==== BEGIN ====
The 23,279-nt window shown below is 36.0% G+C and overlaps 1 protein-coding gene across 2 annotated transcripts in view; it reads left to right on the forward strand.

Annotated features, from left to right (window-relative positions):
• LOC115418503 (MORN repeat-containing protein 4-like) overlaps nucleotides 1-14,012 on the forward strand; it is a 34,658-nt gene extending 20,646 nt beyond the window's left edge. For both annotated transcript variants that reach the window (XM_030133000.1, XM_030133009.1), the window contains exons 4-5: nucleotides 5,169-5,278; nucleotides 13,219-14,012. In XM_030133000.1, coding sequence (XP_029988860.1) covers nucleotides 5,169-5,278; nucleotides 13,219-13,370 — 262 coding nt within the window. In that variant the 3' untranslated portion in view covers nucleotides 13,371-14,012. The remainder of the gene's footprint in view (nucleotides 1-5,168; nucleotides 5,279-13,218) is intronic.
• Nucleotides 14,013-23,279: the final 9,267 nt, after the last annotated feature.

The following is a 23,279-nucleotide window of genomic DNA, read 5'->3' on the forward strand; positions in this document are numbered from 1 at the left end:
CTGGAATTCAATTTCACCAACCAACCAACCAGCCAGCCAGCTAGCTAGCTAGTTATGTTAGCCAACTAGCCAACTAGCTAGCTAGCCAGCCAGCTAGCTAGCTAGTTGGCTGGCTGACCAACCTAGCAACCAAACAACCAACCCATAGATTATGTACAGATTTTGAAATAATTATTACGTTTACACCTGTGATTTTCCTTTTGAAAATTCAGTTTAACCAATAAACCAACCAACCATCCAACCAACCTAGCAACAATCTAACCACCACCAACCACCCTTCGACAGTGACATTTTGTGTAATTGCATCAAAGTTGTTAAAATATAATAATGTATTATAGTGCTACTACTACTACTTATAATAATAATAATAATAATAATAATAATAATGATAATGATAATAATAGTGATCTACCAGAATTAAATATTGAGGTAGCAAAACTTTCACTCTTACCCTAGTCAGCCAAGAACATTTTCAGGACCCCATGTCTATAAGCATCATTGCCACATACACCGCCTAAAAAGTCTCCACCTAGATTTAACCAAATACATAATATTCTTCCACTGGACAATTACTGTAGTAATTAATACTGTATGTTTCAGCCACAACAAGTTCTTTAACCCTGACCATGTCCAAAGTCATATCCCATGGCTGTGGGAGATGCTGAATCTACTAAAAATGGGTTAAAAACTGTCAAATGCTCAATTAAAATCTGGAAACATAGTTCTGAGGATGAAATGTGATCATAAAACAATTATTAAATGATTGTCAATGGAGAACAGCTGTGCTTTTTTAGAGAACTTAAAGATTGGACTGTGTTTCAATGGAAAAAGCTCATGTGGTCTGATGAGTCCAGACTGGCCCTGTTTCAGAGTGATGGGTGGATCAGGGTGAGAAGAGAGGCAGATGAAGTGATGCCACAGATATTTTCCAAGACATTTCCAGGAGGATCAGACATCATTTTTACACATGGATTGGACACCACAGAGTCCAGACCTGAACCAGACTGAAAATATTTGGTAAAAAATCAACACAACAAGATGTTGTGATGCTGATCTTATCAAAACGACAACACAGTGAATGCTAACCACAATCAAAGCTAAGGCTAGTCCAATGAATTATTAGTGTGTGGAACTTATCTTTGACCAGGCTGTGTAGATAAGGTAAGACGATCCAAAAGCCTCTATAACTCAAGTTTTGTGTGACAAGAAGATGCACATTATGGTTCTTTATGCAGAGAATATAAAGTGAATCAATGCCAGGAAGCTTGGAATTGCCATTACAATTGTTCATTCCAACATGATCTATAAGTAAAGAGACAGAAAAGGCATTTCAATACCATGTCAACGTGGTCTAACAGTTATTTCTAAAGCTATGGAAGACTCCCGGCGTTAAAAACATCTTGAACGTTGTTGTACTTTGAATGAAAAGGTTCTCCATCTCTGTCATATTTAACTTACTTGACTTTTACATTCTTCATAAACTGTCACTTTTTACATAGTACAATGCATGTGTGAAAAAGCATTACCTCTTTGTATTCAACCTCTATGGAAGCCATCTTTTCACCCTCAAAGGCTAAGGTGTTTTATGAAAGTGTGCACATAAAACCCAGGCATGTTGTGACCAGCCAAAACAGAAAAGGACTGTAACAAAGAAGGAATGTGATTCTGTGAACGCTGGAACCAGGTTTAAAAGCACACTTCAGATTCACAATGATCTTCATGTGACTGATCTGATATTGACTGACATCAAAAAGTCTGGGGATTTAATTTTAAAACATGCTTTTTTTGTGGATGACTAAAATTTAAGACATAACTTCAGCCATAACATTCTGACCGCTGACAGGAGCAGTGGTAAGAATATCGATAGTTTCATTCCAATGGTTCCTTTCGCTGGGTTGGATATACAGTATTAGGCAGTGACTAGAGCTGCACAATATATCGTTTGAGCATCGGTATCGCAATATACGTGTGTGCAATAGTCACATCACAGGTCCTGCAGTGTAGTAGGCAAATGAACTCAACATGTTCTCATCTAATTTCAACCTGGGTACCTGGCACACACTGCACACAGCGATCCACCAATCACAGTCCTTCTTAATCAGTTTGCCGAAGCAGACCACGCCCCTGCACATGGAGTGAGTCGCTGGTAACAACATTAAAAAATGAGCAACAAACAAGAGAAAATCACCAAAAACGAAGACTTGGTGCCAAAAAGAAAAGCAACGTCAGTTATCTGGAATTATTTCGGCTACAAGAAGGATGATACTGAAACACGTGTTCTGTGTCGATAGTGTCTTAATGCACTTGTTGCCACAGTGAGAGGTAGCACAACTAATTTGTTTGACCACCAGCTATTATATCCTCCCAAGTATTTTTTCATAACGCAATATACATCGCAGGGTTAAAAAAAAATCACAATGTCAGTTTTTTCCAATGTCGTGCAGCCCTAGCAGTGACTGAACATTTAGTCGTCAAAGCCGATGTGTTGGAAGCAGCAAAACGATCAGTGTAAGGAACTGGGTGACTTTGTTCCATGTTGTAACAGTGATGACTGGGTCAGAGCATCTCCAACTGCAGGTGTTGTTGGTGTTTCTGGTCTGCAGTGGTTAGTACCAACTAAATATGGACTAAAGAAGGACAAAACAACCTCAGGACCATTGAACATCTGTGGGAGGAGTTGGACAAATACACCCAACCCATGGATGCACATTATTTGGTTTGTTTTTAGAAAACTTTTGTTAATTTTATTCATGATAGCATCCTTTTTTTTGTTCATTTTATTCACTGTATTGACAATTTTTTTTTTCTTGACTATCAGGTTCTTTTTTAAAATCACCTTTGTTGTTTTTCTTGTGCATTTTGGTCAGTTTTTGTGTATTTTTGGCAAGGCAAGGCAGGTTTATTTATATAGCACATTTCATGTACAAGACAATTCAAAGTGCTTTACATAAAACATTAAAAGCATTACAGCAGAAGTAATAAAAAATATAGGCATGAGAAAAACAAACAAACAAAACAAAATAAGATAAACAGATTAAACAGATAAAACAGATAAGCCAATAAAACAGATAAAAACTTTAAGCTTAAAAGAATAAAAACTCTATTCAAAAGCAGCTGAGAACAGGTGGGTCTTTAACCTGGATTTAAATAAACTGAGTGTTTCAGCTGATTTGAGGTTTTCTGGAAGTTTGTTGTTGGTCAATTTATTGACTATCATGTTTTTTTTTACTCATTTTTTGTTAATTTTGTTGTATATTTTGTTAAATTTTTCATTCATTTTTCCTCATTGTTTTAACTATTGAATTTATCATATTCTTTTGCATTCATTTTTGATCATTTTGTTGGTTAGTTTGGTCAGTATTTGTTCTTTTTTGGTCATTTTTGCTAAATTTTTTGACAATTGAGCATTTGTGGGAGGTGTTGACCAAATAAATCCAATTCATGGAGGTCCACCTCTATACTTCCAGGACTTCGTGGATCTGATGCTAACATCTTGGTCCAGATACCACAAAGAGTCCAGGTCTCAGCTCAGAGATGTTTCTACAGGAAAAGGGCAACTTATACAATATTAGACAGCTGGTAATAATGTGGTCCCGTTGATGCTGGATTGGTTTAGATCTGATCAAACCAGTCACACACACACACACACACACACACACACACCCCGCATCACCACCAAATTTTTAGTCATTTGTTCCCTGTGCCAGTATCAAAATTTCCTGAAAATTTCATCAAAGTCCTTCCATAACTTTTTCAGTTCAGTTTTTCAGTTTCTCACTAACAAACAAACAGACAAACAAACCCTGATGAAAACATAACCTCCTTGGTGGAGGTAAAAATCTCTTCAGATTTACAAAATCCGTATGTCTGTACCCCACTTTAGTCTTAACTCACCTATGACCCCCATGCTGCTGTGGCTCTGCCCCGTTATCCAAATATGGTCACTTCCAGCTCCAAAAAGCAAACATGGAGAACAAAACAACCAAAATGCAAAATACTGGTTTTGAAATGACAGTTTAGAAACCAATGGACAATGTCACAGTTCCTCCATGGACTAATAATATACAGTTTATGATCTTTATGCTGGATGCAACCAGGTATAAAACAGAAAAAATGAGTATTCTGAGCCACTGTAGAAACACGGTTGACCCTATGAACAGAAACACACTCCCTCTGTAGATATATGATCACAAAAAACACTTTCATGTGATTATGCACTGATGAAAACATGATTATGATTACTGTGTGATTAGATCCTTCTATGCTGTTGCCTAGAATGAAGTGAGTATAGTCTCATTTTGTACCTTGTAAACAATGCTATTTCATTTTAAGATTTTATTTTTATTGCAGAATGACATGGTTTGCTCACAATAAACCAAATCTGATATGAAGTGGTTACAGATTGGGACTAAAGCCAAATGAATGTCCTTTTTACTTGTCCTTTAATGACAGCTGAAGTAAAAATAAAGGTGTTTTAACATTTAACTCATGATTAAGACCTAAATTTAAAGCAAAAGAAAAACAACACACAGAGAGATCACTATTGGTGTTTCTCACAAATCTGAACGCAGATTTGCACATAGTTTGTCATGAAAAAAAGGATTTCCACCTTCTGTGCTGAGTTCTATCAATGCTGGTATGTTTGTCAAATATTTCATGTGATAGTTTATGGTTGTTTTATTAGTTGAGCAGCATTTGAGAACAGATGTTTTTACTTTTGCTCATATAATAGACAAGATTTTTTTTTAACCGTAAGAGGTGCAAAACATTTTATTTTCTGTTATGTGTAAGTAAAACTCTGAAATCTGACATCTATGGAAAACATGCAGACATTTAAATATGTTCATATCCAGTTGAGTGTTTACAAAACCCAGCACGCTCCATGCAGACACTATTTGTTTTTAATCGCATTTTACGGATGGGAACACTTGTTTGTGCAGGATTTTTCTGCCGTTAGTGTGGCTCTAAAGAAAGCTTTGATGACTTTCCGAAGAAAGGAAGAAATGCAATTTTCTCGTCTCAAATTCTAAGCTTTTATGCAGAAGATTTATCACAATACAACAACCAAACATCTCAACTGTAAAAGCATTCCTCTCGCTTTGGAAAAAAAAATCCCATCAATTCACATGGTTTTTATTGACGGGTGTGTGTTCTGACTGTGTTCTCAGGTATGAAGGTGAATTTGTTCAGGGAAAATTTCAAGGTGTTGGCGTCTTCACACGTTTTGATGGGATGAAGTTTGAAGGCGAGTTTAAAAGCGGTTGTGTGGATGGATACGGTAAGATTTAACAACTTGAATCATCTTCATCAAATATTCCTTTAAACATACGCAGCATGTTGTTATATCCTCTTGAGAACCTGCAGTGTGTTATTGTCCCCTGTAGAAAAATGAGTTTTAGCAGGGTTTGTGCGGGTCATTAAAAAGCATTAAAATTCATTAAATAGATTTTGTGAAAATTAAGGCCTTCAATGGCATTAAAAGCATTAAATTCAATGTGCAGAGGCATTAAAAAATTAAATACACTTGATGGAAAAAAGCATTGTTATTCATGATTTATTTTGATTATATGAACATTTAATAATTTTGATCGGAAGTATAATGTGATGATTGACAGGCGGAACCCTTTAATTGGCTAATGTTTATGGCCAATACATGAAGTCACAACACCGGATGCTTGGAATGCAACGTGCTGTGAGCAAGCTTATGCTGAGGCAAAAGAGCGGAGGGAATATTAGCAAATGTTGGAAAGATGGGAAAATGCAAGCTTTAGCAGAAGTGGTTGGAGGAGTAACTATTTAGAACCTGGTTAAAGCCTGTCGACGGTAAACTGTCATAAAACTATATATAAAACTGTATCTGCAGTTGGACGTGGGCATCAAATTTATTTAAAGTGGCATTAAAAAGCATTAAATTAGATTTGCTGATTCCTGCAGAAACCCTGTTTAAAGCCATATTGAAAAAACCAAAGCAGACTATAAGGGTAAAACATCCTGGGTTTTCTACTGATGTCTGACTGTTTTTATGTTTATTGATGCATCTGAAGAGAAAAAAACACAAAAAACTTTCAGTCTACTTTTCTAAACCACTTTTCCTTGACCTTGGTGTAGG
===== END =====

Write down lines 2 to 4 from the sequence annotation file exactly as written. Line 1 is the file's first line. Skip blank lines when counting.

Annotated features, from left to right (window-relative positions):
• LOC115418503 (MORN repeat-containing protein 4-like) overlaps nucleotides 1-14,012 on the forward strand; it is a 34,658-nt gene extending 20,646 nt beyond the window's left edge. For both annotated transcript variants that reach the window (XM_030133000.1, XM_030133009.1), the window contains exons 4-5: nucleotides 5,169-5,278; nucleotides 13,219-14,012. In XM_030133000.1, coding sequence (XP_029988860.1) covers nucleotides 5,169-5,278; nucleotides 13,219-13,370 — 262 coding nt within the window. In that variant the 3' untranslated portion in view covers nucleotides 13,371-14,012. The remainder of the gene's footprint in view (nucleotides 1-5,168; nucleotides 5,279-13,218) is intronic.
• Nucleotides 14,013-23,279: the final 9,267 nt, after the last annotated feature.